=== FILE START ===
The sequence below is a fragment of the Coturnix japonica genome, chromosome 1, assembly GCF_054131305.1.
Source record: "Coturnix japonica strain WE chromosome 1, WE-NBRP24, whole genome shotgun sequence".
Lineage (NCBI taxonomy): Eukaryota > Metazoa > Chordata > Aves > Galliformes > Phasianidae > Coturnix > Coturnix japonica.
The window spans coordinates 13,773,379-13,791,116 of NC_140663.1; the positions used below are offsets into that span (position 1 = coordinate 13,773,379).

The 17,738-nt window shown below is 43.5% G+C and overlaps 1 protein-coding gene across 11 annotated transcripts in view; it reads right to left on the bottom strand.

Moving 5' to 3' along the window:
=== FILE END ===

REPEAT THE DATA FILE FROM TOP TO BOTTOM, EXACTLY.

The sequence below is a fragment of the Coturnix japonica genome, chromosome 1, assembly GCF_054131305.1.
Source record: "Coturnix japonica strain WE chromosome 1, WE-NBRP24, whole genome shotgun sequence".
Lineage (NCBI taxonomy): Eukaryota > Metazoa > Chordata > Aves > Galliformes > Phasianidae > Coturnix > Coturnix japonica.
The window spans coordinates 13,773,379-13,791,116 of NC_140663.1; the positions used below are offsets into that span (position 1 = coordinate 13,773,379).

The 17,738-nt window shown below is 43.5% G+C and overlaps 1 protein-coding gene across 11 annotated transcripts in view; it reads right to left on the bottom strand.

Moving 5' to 3' along the window: